This film is based on an amazing true story of one man's personal involvement and promise to rescue one refugee child and the great lengths to which he must go to deliver her from a war zone.

I caught this film in its limited theatrical run following its inclusion in the 1997 Toronto Film Festival. I exited the theater with my wife in a staggering awe-struck state. No one could fully communicate what it would be like to live in a war zone, but this film gives you a potent taste without pulling any punches.

What this means is that most people will likely find it difficult to recommend this film to friends. It's not an uplifting tale, but it is an extremely important one, and I feel privileged and fortunate for having seen it.

2 years ago

I'm surprised this movie didn't get more recognition

5/10 I rented this film, having mistaken it for another, but I saw it and turned out to be quite satisfied with my foul up. Everyday since 1992 I always heard a brief narrative on the news about the troubles in Bosnia and was never quite clear what was going on until I saw this film. What made it interesting was the focus on the group of reporters, who were much more vivid and sympathetic when they first appeared. Very good performances, the soundtrack was good, but I must warn you about the cover: Marisa Tomei seems like the main star according to the box; she almost has a cameo.

Good movie. I recommend it.

2 years ago

Unmissable

9/10 Like many other users here i have never understood why such a fantastic and quite groundbreaking film has never received a more fitting place in filmic history. i think it's sensitive and fitting and yet packs enough punch to perhaps make people who didn't before, care a bit more or take a bit more notice of what happened in the Balkans. the actors are memorable and the script powerful. i have also loved the passion that has gone into this film, the filmmakers obviously had a real love for this part of the world which is something we were never shown on the news, that the Balkans are beautiful and vibrant countries and that the war in Bosnia-Herzegovina and Serbia let us ignore that and de-cultured the people in some way. watch it if you haven't already!

2 years ago

An important movie; wish more people would see it.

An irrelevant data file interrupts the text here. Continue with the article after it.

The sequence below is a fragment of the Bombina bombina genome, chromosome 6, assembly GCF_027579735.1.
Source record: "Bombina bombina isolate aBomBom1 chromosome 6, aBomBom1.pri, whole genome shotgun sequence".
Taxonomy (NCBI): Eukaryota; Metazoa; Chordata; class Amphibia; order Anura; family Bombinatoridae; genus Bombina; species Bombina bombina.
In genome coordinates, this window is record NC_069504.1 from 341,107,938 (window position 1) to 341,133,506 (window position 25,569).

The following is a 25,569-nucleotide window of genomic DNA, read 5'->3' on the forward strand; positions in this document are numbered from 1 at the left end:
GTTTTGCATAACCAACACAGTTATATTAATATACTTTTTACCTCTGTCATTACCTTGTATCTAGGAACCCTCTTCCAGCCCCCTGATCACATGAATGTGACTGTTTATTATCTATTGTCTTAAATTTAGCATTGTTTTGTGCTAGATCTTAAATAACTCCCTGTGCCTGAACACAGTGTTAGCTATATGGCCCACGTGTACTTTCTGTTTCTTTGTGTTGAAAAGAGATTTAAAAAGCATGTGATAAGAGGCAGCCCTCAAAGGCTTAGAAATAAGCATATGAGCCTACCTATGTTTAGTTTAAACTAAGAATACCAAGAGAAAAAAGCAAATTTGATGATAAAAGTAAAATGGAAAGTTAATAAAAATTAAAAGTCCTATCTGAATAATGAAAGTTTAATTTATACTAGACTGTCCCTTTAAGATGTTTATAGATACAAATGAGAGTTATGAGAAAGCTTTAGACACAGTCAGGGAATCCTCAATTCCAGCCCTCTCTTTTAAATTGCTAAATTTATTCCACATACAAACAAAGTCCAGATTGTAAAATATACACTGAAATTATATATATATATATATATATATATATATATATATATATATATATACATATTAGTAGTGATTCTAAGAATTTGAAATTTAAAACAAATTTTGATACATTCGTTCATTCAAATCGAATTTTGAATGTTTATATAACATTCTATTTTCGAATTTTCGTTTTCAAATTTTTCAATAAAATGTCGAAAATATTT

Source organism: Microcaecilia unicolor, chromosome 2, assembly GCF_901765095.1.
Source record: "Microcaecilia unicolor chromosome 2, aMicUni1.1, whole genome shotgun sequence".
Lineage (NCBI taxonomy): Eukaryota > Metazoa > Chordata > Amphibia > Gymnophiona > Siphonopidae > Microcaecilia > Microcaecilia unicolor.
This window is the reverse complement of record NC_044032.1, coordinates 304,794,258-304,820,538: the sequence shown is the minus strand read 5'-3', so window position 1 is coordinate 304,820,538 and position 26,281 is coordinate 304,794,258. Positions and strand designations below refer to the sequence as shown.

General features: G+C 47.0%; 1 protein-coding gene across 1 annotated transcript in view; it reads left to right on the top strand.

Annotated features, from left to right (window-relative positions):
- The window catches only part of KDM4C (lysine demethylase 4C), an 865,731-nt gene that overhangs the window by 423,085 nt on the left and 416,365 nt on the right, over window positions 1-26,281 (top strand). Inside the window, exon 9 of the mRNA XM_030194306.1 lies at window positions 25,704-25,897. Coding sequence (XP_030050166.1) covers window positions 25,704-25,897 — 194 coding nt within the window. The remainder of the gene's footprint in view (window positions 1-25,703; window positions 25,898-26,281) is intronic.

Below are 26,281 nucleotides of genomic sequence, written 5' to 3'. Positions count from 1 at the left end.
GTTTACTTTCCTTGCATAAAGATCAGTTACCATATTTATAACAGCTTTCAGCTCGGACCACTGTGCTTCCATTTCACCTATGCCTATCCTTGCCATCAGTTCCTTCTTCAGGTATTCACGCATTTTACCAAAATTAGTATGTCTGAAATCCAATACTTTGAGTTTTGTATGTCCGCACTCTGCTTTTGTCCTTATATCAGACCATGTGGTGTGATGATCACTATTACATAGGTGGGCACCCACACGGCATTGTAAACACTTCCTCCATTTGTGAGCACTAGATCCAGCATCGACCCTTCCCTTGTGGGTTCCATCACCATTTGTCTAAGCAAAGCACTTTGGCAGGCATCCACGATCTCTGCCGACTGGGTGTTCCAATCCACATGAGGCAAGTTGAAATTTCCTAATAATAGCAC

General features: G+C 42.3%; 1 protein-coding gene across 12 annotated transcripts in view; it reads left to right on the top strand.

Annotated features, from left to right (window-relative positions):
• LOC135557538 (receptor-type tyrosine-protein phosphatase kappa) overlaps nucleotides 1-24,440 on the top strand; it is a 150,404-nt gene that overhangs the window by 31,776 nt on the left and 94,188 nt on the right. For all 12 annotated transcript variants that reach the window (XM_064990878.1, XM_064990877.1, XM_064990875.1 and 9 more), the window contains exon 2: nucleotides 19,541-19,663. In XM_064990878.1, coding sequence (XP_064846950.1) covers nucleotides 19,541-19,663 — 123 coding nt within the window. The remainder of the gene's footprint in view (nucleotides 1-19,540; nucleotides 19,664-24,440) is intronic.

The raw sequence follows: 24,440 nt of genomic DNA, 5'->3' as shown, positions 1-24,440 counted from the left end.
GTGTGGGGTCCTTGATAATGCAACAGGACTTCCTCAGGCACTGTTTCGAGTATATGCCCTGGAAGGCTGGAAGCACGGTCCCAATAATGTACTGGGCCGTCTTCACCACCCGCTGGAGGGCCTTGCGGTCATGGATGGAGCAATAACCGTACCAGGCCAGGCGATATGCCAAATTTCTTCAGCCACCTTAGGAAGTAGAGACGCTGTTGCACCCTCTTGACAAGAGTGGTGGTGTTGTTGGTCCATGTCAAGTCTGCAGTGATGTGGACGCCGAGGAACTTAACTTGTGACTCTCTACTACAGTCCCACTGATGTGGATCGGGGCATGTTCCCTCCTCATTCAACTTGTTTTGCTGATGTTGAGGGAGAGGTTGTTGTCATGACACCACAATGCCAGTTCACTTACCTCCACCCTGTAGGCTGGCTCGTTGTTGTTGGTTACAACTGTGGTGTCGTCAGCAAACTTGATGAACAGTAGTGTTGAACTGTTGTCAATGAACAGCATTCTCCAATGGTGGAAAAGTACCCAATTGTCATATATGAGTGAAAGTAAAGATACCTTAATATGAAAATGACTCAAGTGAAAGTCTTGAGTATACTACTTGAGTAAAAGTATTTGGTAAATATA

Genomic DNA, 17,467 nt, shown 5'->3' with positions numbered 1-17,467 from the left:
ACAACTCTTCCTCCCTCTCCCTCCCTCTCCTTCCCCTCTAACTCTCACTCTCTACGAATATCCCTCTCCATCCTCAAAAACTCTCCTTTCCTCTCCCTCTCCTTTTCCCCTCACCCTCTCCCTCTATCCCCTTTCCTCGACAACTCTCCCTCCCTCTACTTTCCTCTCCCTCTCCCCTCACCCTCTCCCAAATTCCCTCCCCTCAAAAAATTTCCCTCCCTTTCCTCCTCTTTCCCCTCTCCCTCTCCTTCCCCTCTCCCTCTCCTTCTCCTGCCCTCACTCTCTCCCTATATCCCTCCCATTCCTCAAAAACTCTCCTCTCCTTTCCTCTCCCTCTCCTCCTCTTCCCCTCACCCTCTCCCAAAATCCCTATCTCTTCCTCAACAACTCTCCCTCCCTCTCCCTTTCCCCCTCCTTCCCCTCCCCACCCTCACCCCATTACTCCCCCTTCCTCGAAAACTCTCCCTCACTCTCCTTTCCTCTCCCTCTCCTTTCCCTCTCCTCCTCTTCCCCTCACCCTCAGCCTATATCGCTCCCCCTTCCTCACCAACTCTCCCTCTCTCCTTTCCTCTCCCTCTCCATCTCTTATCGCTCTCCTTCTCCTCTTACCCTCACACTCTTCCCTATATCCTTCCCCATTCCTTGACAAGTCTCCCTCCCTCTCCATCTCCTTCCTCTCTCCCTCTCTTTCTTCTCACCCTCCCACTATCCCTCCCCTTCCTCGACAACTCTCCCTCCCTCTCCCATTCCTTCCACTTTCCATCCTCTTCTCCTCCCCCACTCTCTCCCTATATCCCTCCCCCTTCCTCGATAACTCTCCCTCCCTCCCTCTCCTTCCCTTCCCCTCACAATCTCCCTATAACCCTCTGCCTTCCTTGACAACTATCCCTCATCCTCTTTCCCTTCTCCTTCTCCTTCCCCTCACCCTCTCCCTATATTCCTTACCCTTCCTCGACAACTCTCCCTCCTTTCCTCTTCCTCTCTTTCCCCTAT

5/10 It seems bitterly ironic that a movie about the war in Bosnia, ignored for the most part by the West, should have been ignored by moviegoers. I don't know what happened to the distribution of this movie (perhaps there is an explanation), but I suspect that many movie-goers just don't want to be troubled by the reality of what happened in Bosnia in the years that the movie so effectively depicts -- 1992-1995. It's a crying shame, because this is a powerful, beautiful story that focuses on a British journalist who must learn how to act on his moral outrage. As a former reporter, I empathized completely with his sense of disconnectedness from the terrible events he witnesses. But as the camera moves through the burned-out rubble of the city and its surroundings, the tension builds toward his inevitable actions and makes plain the movie's moral: that even when we feel we can do almost nothing, we should do whatever tiny bit we can. The message isn't heavy-handed; it is intelligently conveyed through top-notch performances from a solid cast (Woody Harrelson is perfectly convincing as the "cowboy" American journalist) and a script that does justice to the complexity of the Bosnian situation. Real news footage is mixed quite cleverly with the invented -- so well, in some cases, that it's hard to tell them apart. This isn't an easy movie to watch but it's worthwhile for those many of us who become confused and overwhelmed by the Bosnian situation. It's a powerful reminder, too, that being informed isn't enough; action is imperative. I greatly admired this movie.

2 years ago